HTC’s compact VR headset Vive Flow is now available as Business Edition
HTC is selling an enterprise version of its extra slim Vive Flow VR headset starting today.
The slim VR headset Vive Flow was primarily aimed at end customers when it was launched in November 2021. In China, it was primarily intended for mobile video consumption; in the West, it was supposed to tap into a “mindful” target group with meditation apps.
In our Vive Flow test, the VR headset turned out to be more of a stress factor – with an outdated chip system (Snapdragon XR1), half-heartedly ported apps, and video streaming from the smartphone that often suffered from WiFi problems.
Vive Flow: Compact VR headset for enterprises
Now HTC offers a “Business Edition” for companies. The package for $499 includes the VR headset as well as business software. It also includes a 30-day trial version of the VR meeting app Vive Sync.
The professional edition of the VR headset comes with the “VIVE Business Warranty and Service” and includes a two-year warranty and right of return or exchange if required.
Like the Quest 2, the device can be operated independently. However, it has to be connected to a smartphone for power supply via USB-C cable (only Android devices from 6.0, HDCP 2.2 for streaming Netflix & Co.). Data transfer, on the other hand, works wirelessly via Bluetooth 5.0 and Wi-Fi.
In “Kiosk Mode”, users now put content in a queue to start it remotely later. Therefore, they no longer have to worry about accidentally closing content and having to start again, according to HTC.
The compact form factor is still a plus point because it only weighs 189 grams. Especially with the temples folded in, the VR headset is space-saving. The adjustable diopter lenses offer individual focusing for each eye.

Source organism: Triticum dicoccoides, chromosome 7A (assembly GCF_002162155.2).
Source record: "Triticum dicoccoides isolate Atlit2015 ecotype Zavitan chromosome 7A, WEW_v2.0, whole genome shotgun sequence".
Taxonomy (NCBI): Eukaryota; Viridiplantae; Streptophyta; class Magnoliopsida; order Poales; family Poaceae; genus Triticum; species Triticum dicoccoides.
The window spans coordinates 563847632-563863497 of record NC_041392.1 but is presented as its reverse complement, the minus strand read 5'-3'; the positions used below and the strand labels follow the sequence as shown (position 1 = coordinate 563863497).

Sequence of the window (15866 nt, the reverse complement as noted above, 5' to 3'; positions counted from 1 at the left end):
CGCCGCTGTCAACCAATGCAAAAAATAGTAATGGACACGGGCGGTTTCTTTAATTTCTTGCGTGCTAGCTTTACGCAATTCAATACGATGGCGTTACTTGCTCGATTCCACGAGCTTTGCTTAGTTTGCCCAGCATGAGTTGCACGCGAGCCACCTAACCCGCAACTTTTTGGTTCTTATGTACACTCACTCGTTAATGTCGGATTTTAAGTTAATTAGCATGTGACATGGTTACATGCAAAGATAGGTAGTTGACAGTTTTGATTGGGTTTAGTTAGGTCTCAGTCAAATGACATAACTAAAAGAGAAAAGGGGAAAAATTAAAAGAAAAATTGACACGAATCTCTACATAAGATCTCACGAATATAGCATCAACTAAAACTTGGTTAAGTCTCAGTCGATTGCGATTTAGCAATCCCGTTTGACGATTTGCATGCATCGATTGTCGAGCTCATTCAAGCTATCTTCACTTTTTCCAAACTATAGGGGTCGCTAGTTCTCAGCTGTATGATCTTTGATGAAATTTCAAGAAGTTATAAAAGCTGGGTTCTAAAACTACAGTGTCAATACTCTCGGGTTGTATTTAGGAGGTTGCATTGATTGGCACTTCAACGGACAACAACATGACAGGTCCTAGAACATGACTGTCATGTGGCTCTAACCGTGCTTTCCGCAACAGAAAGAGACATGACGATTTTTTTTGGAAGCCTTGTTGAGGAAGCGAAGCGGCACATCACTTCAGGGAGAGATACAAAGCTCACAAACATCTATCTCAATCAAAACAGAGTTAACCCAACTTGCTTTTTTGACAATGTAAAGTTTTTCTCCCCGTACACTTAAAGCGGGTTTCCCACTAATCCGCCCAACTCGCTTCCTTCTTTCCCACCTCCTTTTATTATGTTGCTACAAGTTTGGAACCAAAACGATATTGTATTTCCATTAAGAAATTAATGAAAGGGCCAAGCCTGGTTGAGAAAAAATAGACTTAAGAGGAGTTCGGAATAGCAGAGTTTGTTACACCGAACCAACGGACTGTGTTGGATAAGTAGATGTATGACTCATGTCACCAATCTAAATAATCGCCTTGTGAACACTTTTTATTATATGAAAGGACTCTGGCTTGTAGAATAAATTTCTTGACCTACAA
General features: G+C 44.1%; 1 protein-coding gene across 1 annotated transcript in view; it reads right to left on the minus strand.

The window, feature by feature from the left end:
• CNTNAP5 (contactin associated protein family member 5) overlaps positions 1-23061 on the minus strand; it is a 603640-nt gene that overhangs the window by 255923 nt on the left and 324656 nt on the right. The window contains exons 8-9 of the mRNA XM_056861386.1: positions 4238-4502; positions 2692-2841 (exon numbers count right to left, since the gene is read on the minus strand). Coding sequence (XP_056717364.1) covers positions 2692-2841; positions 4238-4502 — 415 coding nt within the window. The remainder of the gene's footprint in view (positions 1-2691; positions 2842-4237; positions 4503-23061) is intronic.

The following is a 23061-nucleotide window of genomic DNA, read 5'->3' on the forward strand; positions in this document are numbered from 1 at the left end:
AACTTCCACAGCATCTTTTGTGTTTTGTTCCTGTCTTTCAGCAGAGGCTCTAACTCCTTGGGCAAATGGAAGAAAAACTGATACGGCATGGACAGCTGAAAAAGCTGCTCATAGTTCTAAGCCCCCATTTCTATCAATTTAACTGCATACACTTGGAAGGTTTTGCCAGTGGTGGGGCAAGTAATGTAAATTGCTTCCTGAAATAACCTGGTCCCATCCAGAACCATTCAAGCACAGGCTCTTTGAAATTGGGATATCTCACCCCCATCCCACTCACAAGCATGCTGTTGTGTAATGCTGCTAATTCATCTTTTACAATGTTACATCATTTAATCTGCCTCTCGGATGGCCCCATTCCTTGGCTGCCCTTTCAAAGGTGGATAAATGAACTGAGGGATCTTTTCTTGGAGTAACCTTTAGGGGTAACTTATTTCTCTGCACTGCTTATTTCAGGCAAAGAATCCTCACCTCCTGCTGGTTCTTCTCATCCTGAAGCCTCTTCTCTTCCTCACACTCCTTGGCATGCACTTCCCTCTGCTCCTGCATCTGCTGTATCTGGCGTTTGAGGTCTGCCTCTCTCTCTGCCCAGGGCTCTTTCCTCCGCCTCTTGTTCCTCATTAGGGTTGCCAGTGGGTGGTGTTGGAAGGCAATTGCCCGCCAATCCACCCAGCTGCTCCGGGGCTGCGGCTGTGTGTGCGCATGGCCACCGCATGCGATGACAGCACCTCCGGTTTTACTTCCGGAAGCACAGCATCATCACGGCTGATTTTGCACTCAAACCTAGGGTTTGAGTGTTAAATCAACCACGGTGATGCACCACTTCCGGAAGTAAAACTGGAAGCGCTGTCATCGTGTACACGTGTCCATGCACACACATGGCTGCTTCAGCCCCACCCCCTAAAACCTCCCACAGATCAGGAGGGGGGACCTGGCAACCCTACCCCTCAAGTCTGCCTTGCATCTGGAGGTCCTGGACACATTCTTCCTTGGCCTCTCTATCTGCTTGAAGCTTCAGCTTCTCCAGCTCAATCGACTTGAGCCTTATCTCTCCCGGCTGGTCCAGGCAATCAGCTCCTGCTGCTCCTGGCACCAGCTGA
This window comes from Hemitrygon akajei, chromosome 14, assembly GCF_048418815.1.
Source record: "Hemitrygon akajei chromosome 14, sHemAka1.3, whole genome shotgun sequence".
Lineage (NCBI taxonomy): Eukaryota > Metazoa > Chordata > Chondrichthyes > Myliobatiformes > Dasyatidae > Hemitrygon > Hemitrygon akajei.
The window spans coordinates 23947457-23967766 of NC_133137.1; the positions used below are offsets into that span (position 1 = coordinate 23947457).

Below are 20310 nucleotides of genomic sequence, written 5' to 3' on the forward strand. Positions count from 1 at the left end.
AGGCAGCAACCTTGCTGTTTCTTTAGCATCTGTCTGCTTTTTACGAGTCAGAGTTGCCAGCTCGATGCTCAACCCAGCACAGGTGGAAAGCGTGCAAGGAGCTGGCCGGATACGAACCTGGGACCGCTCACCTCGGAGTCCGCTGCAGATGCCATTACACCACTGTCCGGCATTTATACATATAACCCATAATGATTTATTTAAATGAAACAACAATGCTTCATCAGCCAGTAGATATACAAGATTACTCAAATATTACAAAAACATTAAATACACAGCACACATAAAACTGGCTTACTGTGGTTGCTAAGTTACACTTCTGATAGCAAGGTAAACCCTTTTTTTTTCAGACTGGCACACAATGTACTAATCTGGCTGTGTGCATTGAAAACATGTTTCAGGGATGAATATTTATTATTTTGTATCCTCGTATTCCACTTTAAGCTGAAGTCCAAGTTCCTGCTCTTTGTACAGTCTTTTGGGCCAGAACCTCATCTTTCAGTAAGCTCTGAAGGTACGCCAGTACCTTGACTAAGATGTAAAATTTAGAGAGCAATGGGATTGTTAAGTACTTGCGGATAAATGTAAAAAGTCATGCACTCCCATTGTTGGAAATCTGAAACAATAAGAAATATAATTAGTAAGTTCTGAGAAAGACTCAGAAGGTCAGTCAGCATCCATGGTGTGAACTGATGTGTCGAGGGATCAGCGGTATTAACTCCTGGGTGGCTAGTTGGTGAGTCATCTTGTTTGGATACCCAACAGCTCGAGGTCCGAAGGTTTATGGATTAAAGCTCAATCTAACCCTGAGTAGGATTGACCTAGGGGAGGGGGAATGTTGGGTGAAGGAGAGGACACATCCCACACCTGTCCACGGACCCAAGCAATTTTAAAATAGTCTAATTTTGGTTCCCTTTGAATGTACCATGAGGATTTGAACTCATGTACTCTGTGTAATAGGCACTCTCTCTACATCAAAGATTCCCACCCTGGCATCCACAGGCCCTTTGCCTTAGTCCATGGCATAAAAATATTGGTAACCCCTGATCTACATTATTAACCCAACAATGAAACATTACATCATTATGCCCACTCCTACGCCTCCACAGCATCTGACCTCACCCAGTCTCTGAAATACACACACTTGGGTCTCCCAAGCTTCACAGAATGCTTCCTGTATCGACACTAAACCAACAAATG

HTC sees possible use cases in education, classrooms and healthcare, for example on the “XRHealth” therapy platform. Event streaming, VR arcades and mobile collaboration are also among the use scenarios, according to HTC. The LC display with only 1,600 by 1,600 pixels per eye (75 hertz, 100-degree field of view) makes it difficult to read text.
Besides streamed content, there are also native programs that run directly on the built-in chip. They are offered in the connected Viveport Store, including many “mindfulness and meditation apps”.
Meetings in virtual reality
Regarding online meetings in Vive Sync, HTC explains, “With Vive Sync, participants can quickly and easily embed rich content such as videos and 3D models, in addition to Microsoft Office elements. (…) Participants can use Vive Sync to join meetings in VR or via a browser on their phone or laptop.”
A problem criticized in our review could soon be a thing of the past: Although the Vive Flow offers full freedom of movement (6DOF) with its inside-out tracking, the smartphone had to serve as an error-prone 3DOF controller until now. The smartphone held in the hand served as a remote control with laser pointer, which did not map all movements correctly in space.
In contrast, a new optional 3DOF controller for about $60 is planned for the “Business Edition” of the Vive Flow. According to HTC, it enables intuitive control and menu navigation. It was supposed to be available in the official Vive store for business and end customers already today, but I could not discover it there.
Even though the controller may work better than the smartphone, it is not a replacement for a 6DOF controller that also registers movements in the depth of space. HTC apparently doesn’t expect such a controller to be useful with Vive Flow, although it’s actually an industry norm by now.